Excellence in Corporate Governance has published its quarterly briefing on “Related Party
Transactions”, which has been authored by Professor Vikramaditya Khanna. The
executive summary is as follows:
(RPTs) are a topic of increasing interest around the world, especially as some
of them have been associated with quite well known frauds.
other governance actors can play an important role in preventing value-decreas-
ing RPTs while not dissuading many value-enhancing RPTs.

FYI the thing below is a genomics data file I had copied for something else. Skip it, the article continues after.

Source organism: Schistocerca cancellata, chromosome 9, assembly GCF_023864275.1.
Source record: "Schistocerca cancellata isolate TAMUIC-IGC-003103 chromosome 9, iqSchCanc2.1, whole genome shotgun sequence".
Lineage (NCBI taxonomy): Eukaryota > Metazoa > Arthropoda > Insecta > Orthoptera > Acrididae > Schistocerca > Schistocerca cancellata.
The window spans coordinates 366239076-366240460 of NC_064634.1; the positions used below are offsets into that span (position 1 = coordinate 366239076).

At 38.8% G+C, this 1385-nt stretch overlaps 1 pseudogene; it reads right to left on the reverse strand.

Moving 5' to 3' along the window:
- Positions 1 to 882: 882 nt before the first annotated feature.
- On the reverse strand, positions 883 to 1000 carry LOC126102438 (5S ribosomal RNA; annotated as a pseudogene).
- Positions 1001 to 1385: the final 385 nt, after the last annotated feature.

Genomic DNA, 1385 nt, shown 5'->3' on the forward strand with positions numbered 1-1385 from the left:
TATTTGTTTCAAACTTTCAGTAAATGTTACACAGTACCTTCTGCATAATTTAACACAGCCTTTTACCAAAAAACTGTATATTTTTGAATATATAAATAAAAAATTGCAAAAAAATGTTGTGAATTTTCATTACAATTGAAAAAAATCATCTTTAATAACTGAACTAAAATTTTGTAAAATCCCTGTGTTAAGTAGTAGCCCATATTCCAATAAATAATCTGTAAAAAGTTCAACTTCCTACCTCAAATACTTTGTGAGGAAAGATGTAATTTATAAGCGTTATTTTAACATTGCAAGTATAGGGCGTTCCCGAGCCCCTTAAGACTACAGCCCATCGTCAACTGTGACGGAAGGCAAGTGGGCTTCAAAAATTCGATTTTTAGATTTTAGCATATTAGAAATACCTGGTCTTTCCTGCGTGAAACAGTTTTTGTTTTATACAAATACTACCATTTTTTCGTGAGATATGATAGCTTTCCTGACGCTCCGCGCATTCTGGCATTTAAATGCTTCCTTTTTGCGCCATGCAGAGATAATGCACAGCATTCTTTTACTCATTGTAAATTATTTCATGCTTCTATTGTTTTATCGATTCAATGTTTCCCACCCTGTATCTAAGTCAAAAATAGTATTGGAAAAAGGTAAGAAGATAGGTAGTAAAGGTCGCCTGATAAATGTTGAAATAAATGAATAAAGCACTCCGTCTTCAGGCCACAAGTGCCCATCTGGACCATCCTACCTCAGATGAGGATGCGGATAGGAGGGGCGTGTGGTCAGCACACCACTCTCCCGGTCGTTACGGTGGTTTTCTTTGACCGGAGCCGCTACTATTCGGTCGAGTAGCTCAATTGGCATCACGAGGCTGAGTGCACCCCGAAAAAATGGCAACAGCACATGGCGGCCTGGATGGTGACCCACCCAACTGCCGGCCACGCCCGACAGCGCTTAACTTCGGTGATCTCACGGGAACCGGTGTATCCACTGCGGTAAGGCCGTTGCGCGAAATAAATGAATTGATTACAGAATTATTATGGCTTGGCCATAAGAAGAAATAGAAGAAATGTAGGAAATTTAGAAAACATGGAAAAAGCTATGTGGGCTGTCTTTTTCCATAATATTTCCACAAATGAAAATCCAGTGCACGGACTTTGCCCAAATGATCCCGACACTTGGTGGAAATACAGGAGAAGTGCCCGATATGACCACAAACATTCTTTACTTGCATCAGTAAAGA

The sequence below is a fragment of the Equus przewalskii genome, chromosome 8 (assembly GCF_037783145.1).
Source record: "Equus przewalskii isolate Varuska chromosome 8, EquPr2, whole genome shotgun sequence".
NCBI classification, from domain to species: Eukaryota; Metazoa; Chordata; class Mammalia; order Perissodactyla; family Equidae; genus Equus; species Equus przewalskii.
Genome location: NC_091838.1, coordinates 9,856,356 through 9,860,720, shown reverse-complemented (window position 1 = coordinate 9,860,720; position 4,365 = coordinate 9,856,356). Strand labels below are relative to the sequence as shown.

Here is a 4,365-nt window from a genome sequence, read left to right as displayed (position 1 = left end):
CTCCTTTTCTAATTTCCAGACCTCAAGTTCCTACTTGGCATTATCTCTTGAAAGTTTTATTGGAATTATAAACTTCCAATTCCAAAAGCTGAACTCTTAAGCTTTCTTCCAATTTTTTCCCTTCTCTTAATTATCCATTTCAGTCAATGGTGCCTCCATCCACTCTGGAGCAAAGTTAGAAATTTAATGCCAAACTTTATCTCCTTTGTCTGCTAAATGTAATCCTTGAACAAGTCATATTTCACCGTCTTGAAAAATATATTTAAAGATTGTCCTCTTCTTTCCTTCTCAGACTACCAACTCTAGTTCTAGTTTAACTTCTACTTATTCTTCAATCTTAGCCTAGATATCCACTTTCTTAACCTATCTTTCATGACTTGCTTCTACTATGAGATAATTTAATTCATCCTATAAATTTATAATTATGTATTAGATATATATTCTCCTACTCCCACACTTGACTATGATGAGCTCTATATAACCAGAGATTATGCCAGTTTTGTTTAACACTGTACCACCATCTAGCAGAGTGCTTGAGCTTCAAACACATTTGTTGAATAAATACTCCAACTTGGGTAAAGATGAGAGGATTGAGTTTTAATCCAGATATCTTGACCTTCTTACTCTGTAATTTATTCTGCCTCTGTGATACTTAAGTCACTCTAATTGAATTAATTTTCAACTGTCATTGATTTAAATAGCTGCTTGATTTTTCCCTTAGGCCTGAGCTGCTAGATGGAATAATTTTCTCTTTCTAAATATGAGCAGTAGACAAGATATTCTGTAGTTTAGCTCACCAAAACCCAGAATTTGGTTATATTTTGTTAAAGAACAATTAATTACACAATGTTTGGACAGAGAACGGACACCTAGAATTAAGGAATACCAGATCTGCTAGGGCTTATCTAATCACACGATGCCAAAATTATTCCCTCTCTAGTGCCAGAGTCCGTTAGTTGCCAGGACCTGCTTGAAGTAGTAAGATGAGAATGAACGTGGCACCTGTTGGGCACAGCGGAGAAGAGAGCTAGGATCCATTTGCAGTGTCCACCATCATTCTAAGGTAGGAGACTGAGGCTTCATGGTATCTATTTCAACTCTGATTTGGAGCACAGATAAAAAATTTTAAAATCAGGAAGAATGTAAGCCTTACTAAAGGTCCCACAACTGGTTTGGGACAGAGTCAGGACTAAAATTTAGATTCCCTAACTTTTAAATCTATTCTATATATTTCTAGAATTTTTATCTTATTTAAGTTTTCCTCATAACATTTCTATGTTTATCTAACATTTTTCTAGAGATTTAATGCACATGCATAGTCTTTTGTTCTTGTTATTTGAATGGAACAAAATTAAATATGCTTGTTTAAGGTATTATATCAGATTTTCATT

occur in varying ways, and can have a large impact on financial performance.
regulatory regime focused primarily on disclosure of RPTs (although there were
some explicit limits on RPTs), but did not, by and large, require approval of
RPTs by disinterested or in- dependent parties.
created a new regime that required disinterested or independent approval for
many RPTs bringing India into alignment with global standards.
the Companies Act 2013 – in particular, some RPTs are not covered by the new
law, the selection of independent directors may raise concerns, and enforcement
mechanisms are not very efficacious.
regulation in India may also depend on the degree of shareholder activism in